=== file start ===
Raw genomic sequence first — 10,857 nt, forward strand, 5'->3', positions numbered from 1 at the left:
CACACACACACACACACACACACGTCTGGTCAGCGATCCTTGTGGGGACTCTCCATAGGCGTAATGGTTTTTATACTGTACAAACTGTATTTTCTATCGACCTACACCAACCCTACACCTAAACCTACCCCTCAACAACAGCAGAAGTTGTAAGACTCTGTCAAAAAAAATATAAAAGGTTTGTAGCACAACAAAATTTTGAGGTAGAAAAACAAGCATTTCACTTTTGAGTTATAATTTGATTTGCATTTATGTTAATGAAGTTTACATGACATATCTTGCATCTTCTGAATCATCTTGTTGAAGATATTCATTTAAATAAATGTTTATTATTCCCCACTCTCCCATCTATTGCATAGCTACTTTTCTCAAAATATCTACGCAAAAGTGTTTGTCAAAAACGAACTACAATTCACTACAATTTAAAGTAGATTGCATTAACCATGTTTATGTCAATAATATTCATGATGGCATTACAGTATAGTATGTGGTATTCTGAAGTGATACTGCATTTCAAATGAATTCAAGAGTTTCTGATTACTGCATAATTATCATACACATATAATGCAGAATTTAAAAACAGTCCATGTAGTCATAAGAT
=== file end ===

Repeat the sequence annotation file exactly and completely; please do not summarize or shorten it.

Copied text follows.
Raw genomic sequence first — 10,857 nt, forward strand, 5'->3', positions numbered from 1 at the left:
CACACACACACACACACACACACGTCTGGTCAGCGATCCTTGTGGGGACTCTCCATAGGCGTAATGGTTTTTATACTGTACAAACTGTATTTTCTATCGACCTACACCAACCCTACACCTAAACCTACCCCTCAACAACAGCAGAAGTTGTAAGACTCTGTCAAAAAAAATATAAAAGGTTTGTAGCACAACAAAATTTTGAGGTAGAAAAACAAGCATTTCACTTTTGAGTTATAATTTGATTTGCATTTATGTTAATGAAGTTTACATGACATATCTTGCATCTTCTGAATCATCTTGTTGAAGATATTCATTTAAATAAATGTTTATTATTCCCCACTCTCCCATCTATTGCATAGCTACTTTTCTCAAAATATCTACGCAAAAGTGTTTGTCAAAAACGAACTACAATTCACTACAATTTAAAGTAGATTGCATTAACCATGTTTATGTCAATAATATTCATGATGGCATTACAGTATAGTATGTGGTATTCTGAAGTGATACTGCATTTCAAATGAATTCAAGAGTTTCTGATTACTGCATAATTATCATACACATATAATGCAGAATTTAAAAACAGTCCATGTAGTCATAAGAT